His testimony on Friday, June 16 wrapped up the plaintiffs’ side in the historic climate trial for the landmark case Held v. State of Montana. Filed in March 2020 by sixteen young Montanans against their state government, it is the first youth-led climate lawsuit in the United States ever to reach the trial stage. The case targets the state for continuing to promote and permit fossil fuel development while requiring that state agencies turn a blind eye to the climate pollution and climate change impacts of development projects. If successful, it could set a powerful example of a court declaring government conduct favoring fossil fuels – in this case passage of a law banning consideration of climate change under the Montana Environmental Policy Act – to be unconstitutional.
“I’m still optimistic that this may be some catalyst for change,” Busse said from the witness stand.
The plaintiff and recent high school graduate from Kalispell told his story of growing up hunting and fishing with his family. “Some of my earliest memories are in the Montana wilderness with my dad,” he said, as he recalled his first elk hunt. In recent years, however, the increasingly severe wildfire smoke has dampened his time spent outdoors hunting Montana game and fishing on the state’s splendid rivers. And he doesn’t just do these activities for fun. His family relies on what they catch or kill for most of their food as they refrain from buying store-bought meat.
Besides the smoke, Busse recalled an experience where a burning wildfire came close enough to his home that he and his family had to prepare to evacuate. His brother Badge, also a plaintiff in the case, told the court earlier in the week that this was probably “one of the most terrifying experiences of my life.” Lander described it as a “really weird and frantic experience for my family.” Wildfires are becoming more intense and burning for longer periods as anthropogenic climate change gives rise to warmer and drier ‘fire danger’ conditions.
The smoke pollution associated with these fires has become a common part of Montana’s environment especially in the late summer and early fall. Many in the state refer to the smoke as a “fifth season”, Lander Busse said.
For plaintiff Olivia Vesovich, a 20-year-old from Missoula, just being outside during smoky conditions can trigger her asthma. “I feel like I can’t breathe,” she said from the witness stand, describing what she has experienced. In addition to asthma, she said she has severe spring allergies, which have been getting worse in recent years. She described the painful experience of her eyes swelling shut.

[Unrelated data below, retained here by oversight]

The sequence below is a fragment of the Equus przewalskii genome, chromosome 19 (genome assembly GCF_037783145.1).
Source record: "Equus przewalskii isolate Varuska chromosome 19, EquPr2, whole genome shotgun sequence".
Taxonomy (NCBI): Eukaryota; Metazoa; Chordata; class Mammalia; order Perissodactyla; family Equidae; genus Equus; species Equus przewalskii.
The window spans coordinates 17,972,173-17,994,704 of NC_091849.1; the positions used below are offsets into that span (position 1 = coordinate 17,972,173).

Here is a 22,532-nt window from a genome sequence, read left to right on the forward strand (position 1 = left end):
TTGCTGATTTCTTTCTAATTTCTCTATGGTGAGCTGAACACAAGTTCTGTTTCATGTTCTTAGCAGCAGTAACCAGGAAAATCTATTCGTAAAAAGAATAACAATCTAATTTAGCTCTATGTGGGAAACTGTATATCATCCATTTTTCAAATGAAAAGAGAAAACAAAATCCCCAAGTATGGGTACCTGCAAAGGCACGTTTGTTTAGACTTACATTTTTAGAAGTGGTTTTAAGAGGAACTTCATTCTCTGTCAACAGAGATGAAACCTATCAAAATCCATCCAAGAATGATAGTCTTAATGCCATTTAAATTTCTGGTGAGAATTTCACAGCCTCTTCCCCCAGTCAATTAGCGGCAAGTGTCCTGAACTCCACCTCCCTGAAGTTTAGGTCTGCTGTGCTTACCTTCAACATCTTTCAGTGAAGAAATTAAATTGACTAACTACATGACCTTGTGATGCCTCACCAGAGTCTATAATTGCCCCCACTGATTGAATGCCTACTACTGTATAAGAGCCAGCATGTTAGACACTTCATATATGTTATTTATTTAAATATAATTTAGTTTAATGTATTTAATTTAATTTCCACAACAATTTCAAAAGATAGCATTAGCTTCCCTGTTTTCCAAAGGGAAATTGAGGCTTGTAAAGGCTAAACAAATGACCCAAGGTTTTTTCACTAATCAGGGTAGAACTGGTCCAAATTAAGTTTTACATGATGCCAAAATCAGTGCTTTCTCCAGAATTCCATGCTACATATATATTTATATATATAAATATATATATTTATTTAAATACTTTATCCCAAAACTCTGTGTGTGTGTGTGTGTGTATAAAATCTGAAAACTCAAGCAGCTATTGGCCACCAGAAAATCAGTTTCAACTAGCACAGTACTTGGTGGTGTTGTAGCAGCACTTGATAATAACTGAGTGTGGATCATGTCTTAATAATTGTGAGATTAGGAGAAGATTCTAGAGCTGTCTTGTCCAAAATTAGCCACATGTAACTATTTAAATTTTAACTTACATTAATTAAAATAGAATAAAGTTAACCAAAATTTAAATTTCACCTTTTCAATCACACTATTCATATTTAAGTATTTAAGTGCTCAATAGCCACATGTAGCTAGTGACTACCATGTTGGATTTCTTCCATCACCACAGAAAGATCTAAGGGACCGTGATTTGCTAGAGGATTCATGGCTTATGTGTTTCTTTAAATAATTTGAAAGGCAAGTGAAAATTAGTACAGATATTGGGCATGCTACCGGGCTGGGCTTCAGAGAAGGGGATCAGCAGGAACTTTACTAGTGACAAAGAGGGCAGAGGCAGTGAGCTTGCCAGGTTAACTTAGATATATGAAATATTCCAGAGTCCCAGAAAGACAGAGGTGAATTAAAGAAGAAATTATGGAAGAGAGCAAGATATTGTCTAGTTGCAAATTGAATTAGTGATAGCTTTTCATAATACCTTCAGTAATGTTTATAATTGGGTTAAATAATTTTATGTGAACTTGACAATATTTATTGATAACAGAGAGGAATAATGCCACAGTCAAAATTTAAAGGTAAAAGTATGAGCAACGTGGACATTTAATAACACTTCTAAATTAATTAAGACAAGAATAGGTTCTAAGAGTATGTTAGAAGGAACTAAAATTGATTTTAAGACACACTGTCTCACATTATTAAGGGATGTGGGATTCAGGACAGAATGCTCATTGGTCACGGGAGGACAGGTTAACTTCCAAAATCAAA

Vesovich told the court that climate change is not just harming her physical health. “I absolutely believe that climate change is impacting my mental health,” she said. She described the psychological burden and stress she experiences knowing that the climate crisis is going to get worse, and she said she thinks it would not be morally right to bring a child of her own into such a broken world. “Knowing that I won’t get to start a family of my own breaks my heart, it really does,” she said.
The psychological toll that climate change is having on young people like Olivia is very real and is likely to get worse absent urgent action by governments to tackle the climate crisis, Dr. Lise Van Susteren, a licensed psychiatrist and leading expert in the area of climate and mental health, told the court during her expert testimony. She explained that professionals in her field have a term that refers to when governments let young people down in their decisions – institutional betrayal.
“Instead of protecting them, they’re increasing the dangers” she said of Montana’s government turning its back on its children. “There really is only one remedy, and that’s to address the root cause. It’s the promotion of fossil fuels and the rulings within the state that expressly prohibit consideration of climate impacts,” Dr. Van Susteren said. The court’s decision in this case will have a “determinative” impact on the youth plaintiffs’ mental health, she concluded.
Mark Jacobson, a professor at Stanford University and one of the world’s foremost experts on renewable energy and the energy transition, provided testimony explaining that Montana could transition off of fossil fuels and achieve 100 percent clean energy across all sectors by 2050. Such a move would not only reduce overall energy consumed, but would save Montanans money and reduce air pollution and climate-related health risks. And concerns over electric grid reliability are not really valid as he said an energy system powered by renewables would be more reliable than the incumbent fossil fuel system. Montana has one of the best wind power resources of any state in the nation, and the state already generates more than a third of its electricity from hydropower.
Jacobson said the transition to clean energy will happen naturally just based on the economics, but the key when it comes to mitigating greenhouse gas emissions and reversing climate destabilization is to accelerate the transition, which “requires aggressive policies to be put in place.”
Montana under the Republican-controlled state government is actively hindering this energy transition, recently enacting legislation favorable to fossil fuels and “outright hostile” to clean energy, Anne Hedges, director of policy and legislative affairs at Montana Environmental Information Center, told the court on Thursday.
Starting Monday, June 19, the state will present its defense. It is expected to call officials from defendant state agencies like the Montana Department of Environmental Quality to testify. Judith Curry, a climatologist who has shifted into the climate denial camp over the past decade, was scheduled to testify as an expert witness for the state, but state attorneys informed the court on Friday that she will not be called in to testify.